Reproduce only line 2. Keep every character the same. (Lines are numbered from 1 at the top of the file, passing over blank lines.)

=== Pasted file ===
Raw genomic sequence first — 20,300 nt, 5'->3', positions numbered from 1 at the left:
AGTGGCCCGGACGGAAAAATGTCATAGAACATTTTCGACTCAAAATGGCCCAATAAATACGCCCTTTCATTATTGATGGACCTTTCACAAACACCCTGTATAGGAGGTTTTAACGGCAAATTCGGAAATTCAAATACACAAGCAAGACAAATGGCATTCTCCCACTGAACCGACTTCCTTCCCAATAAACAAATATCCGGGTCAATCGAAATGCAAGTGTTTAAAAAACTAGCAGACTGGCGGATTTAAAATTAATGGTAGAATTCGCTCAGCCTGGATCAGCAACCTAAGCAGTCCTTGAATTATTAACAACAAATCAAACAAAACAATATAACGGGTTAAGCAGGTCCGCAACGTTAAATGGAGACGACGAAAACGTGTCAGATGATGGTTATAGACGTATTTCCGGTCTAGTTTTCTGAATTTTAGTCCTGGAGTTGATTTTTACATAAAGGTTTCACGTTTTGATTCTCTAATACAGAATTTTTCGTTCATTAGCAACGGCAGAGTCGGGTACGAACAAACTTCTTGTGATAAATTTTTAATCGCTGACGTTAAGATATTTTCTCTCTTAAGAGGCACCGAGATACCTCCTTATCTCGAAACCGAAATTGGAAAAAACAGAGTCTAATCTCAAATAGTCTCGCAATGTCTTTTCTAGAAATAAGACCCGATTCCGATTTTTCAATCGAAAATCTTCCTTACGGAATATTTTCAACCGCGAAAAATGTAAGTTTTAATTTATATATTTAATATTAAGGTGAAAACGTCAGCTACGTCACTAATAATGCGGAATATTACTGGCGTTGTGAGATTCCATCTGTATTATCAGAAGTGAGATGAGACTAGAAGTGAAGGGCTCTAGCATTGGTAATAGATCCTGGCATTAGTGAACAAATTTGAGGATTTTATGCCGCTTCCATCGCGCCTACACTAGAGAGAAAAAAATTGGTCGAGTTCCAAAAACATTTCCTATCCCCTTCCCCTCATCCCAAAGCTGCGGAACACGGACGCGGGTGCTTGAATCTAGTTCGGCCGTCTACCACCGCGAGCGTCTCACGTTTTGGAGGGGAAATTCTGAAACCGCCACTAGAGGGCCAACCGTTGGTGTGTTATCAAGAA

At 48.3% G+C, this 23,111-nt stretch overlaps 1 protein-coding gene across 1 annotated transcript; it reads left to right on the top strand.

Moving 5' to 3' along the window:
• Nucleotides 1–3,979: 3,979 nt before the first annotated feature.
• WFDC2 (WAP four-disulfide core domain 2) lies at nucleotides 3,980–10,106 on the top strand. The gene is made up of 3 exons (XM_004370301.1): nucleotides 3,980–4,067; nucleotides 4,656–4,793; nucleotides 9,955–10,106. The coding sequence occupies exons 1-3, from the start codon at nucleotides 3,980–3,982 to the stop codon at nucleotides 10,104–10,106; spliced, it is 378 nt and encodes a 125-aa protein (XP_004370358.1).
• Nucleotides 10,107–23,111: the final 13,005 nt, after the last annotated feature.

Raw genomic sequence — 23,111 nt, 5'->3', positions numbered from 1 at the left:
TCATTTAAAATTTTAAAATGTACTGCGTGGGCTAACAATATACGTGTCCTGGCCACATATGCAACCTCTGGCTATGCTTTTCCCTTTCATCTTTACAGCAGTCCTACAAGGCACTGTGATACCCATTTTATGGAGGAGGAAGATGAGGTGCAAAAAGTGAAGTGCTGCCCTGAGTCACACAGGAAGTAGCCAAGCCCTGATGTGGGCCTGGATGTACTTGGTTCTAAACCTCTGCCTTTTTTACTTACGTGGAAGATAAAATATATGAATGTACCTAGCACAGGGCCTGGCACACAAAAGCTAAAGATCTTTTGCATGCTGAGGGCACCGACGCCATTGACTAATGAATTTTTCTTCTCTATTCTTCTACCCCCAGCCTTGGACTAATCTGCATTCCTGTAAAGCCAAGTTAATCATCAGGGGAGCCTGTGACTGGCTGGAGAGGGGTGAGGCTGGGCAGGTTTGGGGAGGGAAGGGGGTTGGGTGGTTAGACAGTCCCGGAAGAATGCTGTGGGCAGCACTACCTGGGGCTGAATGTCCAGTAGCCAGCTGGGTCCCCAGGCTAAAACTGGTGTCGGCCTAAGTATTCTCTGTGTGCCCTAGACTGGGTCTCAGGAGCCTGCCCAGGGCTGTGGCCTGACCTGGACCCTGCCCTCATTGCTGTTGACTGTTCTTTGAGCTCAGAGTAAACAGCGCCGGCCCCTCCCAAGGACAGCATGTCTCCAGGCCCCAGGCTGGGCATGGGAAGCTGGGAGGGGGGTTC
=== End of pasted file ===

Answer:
AGTGGCCCGGACGGAAAAATGTCATAGAACATTTTCGACTCAAAATGGCCCAATAAATACGCCCTTTCATTATTGATGGACCTTTCACAAACACCCTGTATAGGAGGTTTTAACGGCAAATTCGGAAATTCAAATACACAAGCAAGACAAATGGCATTCTCCCACTGAACCGACTTCCTTCCCAATAAACAAATATCCGGGTCAATCGAAATGCAAGTGTTTAAAAAACTAGCAGACTGGCGGATTTAAAATTAATGGTAGAATTCGCTCAGCCTGGATCAGCAACCTAAGCAGTCCTTGAATTATTAACAACAAATCAAACAAAACAATATAACGGGTTAAGCAGGTCCGCAACGTTAAATGGAGACGACGAAAACGTGTCAGATGATGGTTATAGACGTATTTCCGGTCTAGTTTTCTGAATTTTAGTCCTGGAGTTGATTTTTACATAAAGGTTTCACGTTTTGATTCTCTAATACAGAATTTTTCGTTCATTAGCAACGGCAGAGTCGGGTACGAACAAACTTCTTGTGATAAATTTTTAATCGCTGACGTTAAGATATTTTCTCTCTTAAGAGGCACCGAGATACCTCCTTATCTCGAAACCGAAATTGGAAAAAACAGAGTCTAATCTCAAATAGTCTCGCAATGTCTTTTCTAGAAATAAGACCCGATTCCGATTTTTCAATCGAAAATCTTCCTTACGGAATATTTTCAACCGCGAAAAATGTAAGTTTTAATTTATATATTTAATATTAAGGTGAAAACGTCAGCTACGTCACTAATAATGCGGAATATTACTGGCGTTGTGAGATTCCATCTGTATTATCAGAAGTGAGATGAGACTAGAAGTGAAGGGCTCTAGCATTGGTAATAGATCCTGGCATTAGTGAACAAATTTGAGGATTTTATGCCGCTTCCATCGCGCCTACACTAGAGAGAAAAAAATTGGTCGAGTTCCAAAAACATTTCCTATCCCCTTCCCCTCATCCCAAAGCTGCGGAACACGGACGCGGGTGCTTGAATCTAGTTCGGCCGTCTACCACCGCGAGCGTCTCACGTTTTGGAGGGGAAATTCTGAAACCGCCACTAGAGGGCCAACCGTTGGTGTGTTATCAAGAA